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I store some data in files which follow this naming convention:

/interesting/data/filename-YYYY-MM-DD-HH-MM

How do I look for the ones with date in file name < now - 1 month and delete them?

Files may have changed since they were created, so searching according to last modification date is not good.

What I'm doing now, is filter-ing them in python:

prefix = '/interesting/data/filename-'

import commands
names = commands.getoutput('ls {0}*'.format(prefix)).splitlines()

from datetime import datetime, timedelta

all_files = map(lambda name: {
    'name': name,
    'date': datetime.strptime(name, '{0}%Y-%m-%d-%H-%M'.format(prefix))
}, names)

month = datetime.now() - timedelta(days = 30)
to_delete = filter(lambda item: item['date'] < month, all_files)

import os
from operator import itemgetter
map(os.remove, map(itemgetter('name'), to_delete))

Is there a (oneliner) bash solution for this?

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2 Answers 2

up vote 1 down vote accepted

Can you use -ctime with find? For a file, ctime indicates the last time the file metadata has changed (file creation, rename, chmod, chown, chgrp, etc). For most logfiles, creation date and ctime would be the same.

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According to man find: -ctime n File’s status was last changed n*24 hours ago. That only returns filenames from that exact date, but in my case there may be files older than than, and I can't tell how old they are, so I really need a ` < ` or ` <= ` comparison. –  Martin Tóth Jan 13 '11 at 8:33
    
You are right. man find says: Numeric arguments can be specified as: +n (for greater than n), -n (for less than n), n (for exactly n). And it works as desired. Thanks! –  Martin Tóth Jan 14 '11 at 9:40

Presuming GNU date and GNU find you can do it this way

#!/usr/bin/env bash

prefix="/interesting/data/filename-"
ref=/tmp/ref.$$
one_month_ago=/tmp/one_month_ago.$$
results=/tmp/results.$$

# create a file whose timestamp is "one month ago"
touch "$one_month_ago" -t $(date -d "-1 month" +%Y%m%d%I%M.%S)

while read -r file ; do
        # strip the prefix, leaving the suffix
        datestr=$(tail -c $(( ${#file} - ${#prefix} + 1 )) <<<"$file")

        # cut the date and time out of the suffix
        date=$(cut -d- -f1-3 <<<"$datestr")
        time=$(cut -d- -f 4- <<<"$datestr" | tr - :)

        # create a reference file whose timestamp matches the string from $file
        touch "$ref" -t $(date -d "$date $time" +%Y%m%d%I%M.%S)

        # ask find whether the reference file is not neewer (aka "is older")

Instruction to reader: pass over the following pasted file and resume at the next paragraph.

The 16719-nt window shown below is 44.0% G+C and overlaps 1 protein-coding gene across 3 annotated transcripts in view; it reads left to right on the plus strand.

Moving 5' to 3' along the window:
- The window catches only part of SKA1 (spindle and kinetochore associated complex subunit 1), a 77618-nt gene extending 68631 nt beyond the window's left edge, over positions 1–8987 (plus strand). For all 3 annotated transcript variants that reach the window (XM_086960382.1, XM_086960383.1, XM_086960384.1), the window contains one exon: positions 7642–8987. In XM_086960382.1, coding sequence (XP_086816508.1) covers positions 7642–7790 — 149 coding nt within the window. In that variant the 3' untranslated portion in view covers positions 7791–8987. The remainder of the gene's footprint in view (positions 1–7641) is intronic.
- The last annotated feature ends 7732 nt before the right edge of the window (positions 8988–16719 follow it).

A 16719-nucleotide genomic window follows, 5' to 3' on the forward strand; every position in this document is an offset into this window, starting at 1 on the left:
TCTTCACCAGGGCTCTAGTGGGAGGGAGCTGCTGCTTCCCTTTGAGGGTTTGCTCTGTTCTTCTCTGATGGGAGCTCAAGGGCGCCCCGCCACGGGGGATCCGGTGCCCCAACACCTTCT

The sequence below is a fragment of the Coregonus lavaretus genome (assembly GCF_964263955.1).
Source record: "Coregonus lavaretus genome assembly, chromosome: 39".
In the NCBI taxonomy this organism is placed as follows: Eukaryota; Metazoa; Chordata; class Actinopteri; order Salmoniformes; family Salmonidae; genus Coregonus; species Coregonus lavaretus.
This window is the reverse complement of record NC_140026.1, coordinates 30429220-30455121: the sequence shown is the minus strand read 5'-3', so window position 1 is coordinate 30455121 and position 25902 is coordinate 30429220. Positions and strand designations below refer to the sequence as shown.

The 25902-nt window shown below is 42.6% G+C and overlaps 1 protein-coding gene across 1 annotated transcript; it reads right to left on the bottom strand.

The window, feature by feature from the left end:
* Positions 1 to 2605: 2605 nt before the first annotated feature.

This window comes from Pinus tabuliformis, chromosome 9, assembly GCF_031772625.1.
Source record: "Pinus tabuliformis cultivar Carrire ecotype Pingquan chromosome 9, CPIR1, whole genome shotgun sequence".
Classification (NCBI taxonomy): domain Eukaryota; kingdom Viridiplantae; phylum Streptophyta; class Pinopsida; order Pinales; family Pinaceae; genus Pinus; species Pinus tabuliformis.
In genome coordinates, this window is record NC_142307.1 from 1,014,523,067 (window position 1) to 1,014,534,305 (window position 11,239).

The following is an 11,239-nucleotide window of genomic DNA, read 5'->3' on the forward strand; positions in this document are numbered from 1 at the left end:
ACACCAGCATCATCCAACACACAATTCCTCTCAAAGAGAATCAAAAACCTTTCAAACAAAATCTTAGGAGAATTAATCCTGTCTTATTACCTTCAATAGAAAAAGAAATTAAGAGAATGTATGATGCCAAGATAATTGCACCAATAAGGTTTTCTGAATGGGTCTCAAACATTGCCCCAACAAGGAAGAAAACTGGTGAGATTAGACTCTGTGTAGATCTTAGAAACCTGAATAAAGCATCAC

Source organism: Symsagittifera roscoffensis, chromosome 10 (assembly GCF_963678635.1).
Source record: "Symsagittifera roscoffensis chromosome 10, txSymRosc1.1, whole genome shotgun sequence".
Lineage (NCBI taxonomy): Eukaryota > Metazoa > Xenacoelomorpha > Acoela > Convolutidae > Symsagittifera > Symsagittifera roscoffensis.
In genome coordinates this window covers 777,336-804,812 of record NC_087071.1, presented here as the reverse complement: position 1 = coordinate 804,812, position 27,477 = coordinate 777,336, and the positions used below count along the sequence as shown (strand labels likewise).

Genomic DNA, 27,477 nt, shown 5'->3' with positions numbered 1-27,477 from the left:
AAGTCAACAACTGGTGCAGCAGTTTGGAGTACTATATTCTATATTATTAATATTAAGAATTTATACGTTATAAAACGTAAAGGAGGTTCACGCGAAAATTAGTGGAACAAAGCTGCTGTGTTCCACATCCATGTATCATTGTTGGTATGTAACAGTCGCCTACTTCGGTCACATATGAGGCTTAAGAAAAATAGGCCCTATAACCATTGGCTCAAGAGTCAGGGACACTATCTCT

# than one month ago
        find "$ref" -not -newer "$one_month_ago" > "$results" &&
                # results from find?
                [ -s "$results" ] &&
                # then rm the corresponding file
                echo rm -f -- "$file"

done < <(find -path "$prefix"'*')

# clean up
rm -f "$ref" "$one_month_ago" "$results"

But it's not exactly a oneliner.

Since this is under tested and somewhat dangerous I have included an echo prefix to the rm command, so you'll need to remove that once you verify that the results are correct.

One weakness here is in the initial selection of files. -path "$prefix"'*' presumes absolute paths and will break otherwise; a more intelligent selection is probably better, even if it's a simple shell glob (i.e., replace the while loop with for file in "$prefix*" ; do ... done. I didn't do this because I don't know whether or not such a glob expansion would overflow the maximum command length.

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Thank you for your effort! –  Martin Tóth Jan 14 '11 at 9:40
1  
Interesting, it actually does the compares. It will be a bit slower because of all the touch files. The find . ! -newer' can much more simply be replaced by the [ $FILE1 -ot $FILE2 ]` flag, at least in bash. –  Rich Homolka Jan 14 '11 at 16:22
    
Given all of the GNUisms present, including the explicit invocation of bash and the use of non-portable find syntax, I don't think anyone could object to the use of -ot. I would have used this comparison if I had thought about it, but instead I recycled a solution I've used before (when I had GNU find on Windows, but no sh). –  phogg Jan 14 '11 at 17:10
    
As it turns out you can use -newerXY where Y is t to specify a timestamp directly (for GNU find it's GNU date -d format) to avoid the need to create an intermediate file. This will be a little faster, as Rich mentions. –  phogg Jan 26 '11 at 0:22

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